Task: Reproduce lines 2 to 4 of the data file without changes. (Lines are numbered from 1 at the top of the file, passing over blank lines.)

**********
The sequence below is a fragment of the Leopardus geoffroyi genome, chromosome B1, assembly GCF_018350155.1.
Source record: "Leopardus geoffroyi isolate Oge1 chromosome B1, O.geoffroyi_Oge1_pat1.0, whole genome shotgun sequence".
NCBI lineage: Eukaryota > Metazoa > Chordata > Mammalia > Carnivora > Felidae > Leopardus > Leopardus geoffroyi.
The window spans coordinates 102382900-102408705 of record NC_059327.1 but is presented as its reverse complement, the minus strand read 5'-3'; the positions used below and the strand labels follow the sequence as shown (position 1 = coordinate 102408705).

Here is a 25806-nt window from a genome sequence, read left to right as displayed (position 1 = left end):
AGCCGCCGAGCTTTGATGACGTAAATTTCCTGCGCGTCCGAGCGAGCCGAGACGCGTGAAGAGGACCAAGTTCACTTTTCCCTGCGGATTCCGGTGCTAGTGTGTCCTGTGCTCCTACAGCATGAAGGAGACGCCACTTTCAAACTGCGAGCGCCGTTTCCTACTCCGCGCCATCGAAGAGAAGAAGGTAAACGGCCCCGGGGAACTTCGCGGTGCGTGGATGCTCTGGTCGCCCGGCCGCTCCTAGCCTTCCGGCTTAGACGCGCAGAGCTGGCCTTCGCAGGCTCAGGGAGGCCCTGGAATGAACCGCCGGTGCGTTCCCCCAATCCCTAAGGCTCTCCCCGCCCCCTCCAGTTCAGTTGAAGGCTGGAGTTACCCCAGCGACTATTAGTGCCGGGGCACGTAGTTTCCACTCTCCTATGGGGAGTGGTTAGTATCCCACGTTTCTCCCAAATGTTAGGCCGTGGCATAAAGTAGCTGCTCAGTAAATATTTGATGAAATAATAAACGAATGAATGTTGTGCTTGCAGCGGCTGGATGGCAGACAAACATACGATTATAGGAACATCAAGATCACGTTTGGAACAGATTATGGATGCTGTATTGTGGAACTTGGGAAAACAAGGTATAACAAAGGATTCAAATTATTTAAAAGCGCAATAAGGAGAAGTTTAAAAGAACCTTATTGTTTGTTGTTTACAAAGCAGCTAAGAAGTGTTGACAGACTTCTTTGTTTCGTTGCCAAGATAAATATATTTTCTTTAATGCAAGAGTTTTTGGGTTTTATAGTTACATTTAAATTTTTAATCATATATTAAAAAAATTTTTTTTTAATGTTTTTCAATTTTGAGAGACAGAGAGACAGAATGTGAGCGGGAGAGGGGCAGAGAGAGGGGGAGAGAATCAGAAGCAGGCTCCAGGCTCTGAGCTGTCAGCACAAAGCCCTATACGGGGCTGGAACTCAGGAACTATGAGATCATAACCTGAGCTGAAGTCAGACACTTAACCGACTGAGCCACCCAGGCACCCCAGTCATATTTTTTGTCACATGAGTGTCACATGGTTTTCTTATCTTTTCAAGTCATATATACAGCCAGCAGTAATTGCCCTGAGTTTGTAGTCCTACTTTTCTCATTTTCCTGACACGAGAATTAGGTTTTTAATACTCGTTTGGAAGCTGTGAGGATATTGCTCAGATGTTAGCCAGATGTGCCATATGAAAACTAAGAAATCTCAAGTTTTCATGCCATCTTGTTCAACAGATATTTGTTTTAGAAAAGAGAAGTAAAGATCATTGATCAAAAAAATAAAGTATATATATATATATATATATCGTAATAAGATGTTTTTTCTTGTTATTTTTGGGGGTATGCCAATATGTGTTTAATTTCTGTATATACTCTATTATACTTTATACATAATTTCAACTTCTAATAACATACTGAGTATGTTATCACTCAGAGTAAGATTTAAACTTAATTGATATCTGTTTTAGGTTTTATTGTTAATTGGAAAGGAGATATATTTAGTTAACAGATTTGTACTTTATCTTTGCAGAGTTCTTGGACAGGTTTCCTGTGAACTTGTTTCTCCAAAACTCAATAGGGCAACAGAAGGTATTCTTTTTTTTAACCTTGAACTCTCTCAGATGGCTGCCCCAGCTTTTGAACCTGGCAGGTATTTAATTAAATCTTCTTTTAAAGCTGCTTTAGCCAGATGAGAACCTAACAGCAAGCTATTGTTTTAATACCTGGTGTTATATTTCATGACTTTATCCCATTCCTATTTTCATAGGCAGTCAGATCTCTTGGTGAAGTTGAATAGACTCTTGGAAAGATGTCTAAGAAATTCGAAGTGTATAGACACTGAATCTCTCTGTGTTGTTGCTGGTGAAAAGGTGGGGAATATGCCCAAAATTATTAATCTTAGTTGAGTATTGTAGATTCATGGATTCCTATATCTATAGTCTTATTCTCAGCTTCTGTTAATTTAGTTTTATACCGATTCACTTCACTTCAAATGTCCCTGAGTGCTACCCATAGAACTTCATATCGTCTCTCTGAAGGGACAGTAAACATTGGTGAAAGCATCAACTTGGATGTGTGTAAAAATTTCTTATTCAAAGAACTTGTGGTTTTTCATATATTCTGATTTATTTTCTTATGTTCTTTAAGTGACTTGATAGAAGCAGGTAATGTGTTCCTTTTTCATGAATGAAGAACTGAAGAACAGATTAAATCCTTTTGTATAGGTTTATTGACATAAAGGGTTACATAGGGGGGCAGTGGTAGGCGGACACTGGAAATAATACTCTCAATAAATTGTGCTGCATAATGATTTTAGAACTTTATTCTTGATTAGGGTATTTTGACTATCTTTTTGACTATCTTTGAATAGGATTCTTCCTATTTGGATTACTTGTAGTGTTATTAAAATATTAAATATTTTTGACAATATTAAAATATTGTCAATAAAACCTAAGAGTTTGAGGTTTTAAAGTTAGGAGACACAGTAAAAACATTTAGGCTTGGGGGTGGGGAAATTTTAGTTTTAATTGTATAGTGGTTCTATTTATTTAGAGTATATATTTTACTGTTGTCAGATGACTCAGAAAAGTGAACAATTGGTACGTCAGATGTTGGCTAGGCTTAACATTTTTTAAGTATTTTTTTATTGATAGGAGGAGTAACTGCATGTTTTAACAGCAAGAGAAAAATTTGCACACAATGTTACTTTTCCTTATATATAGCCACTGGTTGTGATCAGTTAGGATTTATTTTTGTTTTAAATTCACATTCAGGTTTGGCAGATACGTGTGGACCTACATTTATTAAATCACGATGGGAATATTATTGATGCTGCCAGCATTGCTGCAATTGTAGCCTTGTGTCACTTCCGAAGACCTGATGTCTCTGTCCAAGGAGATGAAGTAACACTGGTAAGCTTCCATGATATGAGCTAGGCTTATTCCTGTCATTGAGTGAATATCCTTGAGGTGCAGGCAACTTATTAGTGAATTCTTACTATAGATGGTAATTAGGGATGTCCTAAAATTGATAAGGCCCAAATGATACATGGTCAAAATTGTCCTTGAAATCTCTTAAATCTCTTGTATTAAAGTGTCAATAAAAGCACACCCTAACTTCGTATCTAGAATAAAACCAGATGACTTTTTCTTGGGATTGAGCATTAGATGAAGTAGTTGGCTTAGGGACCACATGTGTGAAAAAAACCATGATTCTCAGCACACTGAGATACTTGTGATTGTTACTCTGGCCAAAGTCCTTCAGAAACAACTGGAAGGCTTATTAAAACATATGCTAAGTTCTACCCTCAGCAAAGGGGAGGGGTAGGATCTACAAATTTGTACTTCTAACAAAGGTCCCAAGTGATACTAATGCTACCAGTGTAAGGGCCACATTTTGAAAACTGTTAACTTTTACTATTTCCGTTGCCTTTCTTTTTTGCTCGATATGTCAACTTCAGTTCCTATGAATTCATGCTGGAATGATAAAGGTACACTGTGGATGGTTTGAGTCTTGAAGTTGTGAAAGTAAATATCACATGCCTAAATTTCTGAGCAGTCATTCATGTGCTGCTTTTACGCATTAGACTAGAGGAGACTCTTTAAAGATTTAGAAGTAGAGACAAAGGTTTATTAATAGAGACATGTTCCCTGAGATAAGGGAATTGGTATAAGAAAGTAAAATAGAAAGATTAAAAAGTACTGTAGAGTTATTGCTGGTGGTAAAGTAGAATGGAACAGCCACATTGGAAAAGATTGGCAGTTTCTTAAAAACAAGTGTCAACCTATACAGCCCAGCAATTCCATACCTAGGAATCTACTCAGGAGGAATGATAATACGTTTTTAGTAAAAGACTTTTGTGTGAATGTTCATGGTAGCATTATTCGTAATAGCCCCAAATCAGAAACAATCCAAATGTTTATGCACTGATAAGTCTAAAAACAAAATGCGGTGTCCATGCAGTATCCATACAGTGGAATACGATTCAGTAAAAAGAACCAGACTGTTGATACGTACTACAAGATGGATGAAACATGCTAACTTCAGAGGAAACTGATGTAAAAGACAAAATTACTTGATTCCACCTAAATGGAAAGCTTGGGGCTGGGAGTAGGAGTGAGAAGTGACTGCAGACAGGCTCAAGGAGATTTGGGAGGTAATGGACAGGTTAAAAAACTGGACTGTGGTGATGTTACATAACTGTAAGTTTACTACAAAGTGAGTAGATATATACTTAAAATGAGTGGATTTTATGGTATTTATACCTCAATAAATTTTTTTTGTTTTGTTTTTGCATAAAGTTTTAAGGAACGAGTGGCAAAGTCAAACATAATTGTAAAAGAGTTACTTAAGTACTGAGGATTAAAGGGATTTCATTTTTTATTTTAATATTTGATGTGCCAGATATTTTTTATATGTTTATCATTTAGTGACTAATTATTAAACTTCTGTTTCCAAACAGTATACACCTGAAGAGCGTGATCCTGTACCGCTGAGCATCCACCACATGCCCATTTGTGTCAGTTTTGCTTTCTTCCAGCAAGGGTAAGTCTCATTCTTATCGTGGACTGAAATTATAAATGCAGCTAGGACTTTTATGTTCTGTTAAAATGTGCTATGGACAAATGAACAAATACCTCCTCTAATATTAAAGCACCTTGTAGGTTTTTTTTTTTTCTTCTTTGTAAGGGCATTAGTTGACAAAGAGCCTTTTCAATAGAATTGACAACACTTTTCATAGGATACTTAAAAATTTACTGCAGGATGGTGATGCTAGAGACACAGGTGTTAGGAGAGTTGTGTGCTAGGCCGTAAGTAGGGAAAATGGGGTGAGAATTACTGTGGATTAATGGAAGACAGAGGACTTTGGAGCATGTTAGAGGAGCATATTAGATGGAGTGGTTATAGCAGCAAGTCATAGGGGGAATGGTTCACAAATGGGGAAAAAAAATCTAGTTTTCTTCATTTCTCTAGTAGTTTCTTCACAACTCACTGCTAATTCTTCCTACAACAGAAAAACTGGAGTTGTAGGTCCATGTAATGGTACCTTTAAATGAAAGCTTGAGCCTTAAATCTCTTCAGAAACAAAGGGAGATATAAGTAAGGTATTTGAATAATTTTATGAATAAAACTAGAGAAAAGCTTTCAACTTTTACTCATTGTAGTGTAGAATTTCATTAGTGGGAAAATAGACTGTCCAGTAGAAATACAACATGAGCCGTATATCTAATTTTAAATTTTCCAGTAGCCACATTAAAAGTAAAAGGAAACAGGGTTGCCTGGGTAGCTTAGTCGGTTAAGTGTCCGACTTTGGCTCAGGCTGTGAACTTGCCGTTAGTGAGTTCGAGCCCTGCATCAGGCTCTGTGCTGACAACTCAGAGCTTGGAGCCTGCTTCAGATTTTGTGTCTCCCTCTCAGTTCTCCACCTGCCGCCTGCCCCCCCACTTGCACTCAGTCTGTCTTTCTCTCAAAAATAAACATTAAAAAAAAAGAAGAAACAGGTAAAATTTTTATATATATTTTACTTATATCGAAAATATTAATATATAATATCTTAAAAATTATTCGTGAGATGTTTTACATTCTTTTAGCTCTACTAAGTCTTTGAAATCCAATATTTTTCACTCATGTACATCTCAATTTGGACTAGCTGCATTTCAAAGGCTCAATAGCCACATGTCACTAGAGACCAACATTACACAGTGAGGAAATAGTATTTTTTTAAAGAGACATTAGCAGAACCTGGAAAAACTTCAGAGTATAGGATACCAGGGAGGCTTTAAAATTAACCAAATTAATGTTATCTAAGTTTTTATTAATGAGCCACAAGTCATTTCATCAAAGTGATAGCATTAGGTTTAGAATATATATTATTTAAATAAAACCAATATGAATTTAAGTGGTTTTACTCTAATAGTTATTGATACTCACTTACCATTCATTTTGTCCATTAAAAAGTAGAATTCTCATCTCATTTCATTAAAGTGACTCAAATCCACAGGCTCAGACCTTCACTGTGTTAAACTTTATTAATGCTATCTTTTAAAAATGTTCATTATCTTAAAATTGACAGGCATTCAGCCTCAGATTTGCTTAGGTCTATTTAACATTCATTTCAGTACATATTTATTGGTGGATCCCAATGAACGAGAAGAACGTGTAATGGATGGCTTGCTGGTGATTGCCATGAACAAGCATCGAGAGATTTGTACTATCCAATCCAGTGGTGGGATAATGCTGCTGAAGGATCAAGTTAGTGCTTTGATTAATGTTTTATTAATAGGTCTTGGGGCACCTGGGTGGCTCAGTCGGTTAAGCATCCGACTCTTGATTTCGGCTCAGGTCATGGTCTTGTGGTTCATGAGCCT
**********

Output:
Source record: "Leopardus geoffroyi isolate Oge1 chromosome B1, O.geoffroyi_Oge1_pat1.0, whole genome shotgun sequence".
NCBI lineage: Eukaryota > Metazoa > Chordata > Mammalia > Carnivora > Felidae > Leopardus > Leopardus geoffroyi.
The window spans coordinates 102382900-102408705 of record NC_059327.1 but is presented as its reverse complement, the minus strand read 5'-3'; the positions used below and the strand labels follow the sequence as shown (position 1 = coordinate 102408705).